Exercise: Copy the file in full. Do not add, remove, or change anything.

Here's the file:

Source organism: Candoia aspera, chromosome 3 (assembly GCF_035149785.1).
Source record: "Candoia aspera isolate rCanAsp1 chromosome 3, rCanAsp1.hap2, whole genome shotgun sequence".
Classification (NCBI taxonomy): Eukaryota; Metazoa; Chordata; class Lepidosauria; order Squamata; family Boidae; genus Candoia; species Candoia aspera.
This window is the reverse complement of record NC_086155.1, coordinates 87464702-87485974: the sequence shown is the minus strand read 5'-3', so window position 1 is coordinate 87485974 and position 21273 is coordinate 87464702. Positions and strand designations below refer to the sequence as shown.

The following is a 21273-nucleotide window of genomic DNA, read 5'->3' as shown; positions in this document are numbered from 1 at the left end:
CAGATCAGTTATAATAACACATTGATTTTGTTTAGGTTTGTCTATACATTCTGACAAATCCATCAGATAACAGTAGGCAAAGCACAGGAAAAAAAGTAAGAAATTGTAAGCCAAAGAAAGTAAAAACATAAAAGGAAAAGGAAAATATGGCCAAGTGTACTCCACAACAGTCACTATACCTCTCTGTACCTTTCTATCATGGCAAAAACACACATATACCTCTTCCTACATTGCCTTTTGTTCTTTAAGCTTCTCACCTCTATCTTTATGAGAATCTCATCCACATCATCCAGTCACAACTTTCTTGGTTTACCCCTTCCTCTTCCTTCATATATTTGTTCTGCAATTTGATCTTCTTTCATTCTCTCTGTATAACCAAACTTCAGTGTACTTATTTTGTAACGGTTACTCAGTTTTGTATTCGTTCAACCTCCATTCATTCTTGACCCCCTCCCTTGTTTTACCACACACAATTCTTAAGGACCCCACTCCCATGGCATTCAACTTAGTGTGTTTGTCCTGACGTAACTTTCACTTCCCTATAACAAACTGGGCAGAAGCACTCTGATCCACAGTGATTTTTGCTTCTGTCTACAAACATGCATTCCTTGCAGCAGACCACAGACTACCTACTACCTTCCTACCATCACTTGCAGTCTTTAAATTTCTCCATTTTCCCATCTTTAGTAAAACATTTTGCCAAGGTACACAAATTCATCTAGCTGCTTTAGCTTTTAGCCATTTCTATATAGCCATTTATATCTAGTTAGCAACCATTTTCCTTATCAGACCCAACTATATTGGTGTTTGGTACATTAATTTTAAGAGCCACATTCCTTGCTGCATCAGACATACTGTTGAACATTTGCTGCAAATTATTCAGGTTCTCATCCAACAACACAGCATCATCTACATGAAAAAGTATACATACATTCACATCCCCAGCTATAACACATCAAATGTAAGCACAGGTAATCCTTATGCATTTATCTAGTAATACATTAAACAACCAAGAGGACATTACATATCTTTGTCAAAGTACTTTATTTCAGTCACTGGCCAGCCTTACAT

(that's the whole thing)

Source organism: Candoia aspera, chromosome 3 (assembly GCF_035149785.1).
Source record: "Candoia aspera isolate rCanAsp1 chromosome 3, rCanAsp1.hap2, whole genome shotgun sequence".
Classification (NCBI taxonomy): Eukaryota; Metazoa; Chordata; class Lepidosauria; order Squamata; family Boidae; genus Candoia; species Candoia aspera.
This window is the reverse complement of record NC_086155.1, coordinates 87464702-87485974: the sequence shown is the minus strand read 5'-3', so window position 1 is coordinate 87485974 and position 21273 is coordinate 87464702. Positions and strand designations below refer to the sequence as shown.

The following is a 21273-nucleotide window of genomic DNA, read 5'->3' as shown; positions in this document are numbered from 1 at the left end:
CAGATCAGTTATAATAACACATTGATTTTGTTTAGGTTTGTCTATACATTCTGACAAATCCATCAGATAACAGTAGGCAAAGCACAGGAAAAAAAGTAAGAAATTGTAAGCCAAAGAAAGTAAAAACATAAAAGGAAAAGGAAAATATGGCCAAGTGTACTCCACAACAGTCACTATACCTCTCTGTACCTTTCTATCATGGCAAAAACACACATATACCTCTTCCTACATTGCCTTTTGTTCTTTAAGCTTCTCACCTCTATCTTTATGAGAATCTCATCCACATCATCCAGTCACAACTTTCTTGGTTTACCCCTTCCTCTTCCTTCATATATTTGTTCTGCAATTTGATCTTCTTTCATTCTCTCTGTATAACCAAACTTCAGTGTACTTATTTTGTAACGGTTACTCAGTTTTGTATTCGTTCAACCTCCATTCATTCTTGACCCCCTCCCTTGTTTTACCACACACAATTCTTAAGGACCCCACTCCCATGGCATTCAACTTAGTGTGTTTGTCCTGACGTAACTTTCACTTCCCTATAACAAACTGGGCAGAAGCACTCTGATCCACAGTGATTTTTGCTTCTGTCTACAAACATGCATTCCTTGCAGCAGACCACAGACTACCTACTACCTTCCTACCATCACTTGCAGTCTTTAAATTTCTCCATTTTCCCATCTTTAGTAAAACATTTTGCCAAGGTACACAAATTCATCTAGCTGCTTTAGCTTTTAGCCATTTCTATATAGCCATTTATATCTAGTTAGCAACCATTTTCCTTATCAGACCCAACTATATTGGTGTTTGGTACATTAATTTTAAGAGCCACATTCCTTGCTGCATCAGACATACTGTTGAACATTTGCTGCAAATTATTCAGGTTCTCATCCAACAACACAGCATCATCTACATGAAAAAGTATACATACATTCACATCCCCAGCTATAACACATCAAATGTAAGCACAGGTAATCCTTATGCATTTATCTAGTAATACATTAAACAACCAAGAGGACATTACATATCTTTGTCAAAGTACTTTATTTCAGTCACTGGCCAGCCTTACAT